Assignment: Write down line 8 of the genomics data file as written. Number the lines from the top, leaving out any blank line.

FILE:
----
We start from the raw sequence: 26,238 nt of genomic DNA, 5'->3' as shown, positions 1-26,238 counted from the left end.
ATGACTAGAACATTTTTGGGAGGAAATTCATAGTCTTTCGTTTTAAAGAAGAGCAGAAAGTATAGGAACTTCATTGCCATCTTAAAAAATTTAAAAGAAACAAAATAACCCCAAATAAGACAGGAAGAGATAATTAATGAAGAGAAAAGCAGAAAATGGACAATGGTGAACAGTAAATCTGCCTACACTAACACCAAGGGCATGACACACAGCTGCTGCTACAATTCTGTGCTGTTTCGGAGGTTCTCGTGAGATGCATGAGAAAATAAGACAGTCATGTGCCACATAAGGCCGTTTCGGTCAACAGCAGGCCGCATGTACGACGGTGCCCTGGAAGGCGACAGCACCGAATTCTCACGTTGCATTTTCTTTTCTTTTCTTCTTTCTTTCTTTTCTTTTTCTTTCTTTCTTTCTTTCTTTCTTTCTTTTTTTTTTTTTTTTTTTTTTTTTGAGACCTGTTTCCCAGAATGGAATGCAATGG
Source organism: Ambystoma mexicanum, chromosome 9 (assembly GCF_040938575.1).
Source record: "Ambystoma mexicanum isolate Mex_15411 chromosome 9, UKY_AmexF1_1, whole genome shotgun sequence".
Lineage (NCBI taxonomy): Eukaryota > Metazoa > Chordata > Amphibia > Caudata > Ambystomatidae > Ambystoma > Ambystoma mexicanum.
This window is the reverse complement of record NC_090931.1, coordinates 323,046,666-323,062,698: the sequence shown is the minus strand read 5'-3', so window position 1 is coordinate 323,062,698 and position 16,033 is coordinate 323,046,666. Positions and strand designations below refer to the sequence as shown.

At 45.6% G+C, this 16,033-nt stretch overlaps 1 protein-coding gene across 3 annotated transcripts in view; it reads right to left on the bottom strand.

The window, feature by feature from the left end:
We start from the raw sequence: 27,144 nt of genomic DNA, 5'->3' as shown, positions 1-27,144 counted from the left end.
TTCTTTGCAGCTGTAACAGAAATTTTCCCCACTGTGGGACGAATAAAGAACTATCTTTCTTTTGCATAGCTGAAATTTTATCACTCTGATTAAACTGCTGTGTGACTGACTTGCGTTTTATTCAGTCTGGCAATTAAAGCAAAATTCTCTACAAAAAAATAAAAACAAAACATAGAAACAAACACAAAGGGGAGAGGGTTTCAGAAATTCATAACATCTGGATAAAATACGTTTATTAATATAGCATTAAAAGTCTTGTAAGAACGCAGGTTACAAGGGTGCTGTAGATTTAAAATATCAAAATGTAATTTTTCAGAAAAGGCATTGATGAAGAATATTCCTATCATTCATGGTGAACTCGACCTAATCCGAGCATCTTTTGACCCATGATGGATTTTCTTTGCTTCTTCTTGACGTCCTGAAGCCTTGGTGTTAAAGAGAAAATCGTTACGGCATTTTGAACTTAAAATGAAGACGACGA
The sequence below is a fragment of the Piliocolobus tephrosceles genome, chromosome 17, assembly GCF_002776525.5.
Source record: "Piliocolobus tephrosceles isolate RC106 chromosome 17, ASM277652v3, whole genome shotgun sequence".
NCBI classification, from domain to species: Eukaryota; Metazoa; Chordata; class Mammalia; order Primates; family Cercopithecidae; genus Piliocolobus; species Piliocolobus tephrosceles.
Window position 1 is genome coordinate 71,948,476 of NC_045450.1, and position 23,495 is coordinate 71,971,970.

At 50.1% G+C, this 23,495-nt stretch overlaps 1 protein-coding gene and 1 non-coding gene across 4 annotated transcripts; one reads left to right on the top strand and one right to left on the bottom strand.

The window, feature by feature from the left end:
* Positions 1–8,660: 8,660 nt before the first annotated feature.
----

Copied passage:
The window, feature by feature from the left end: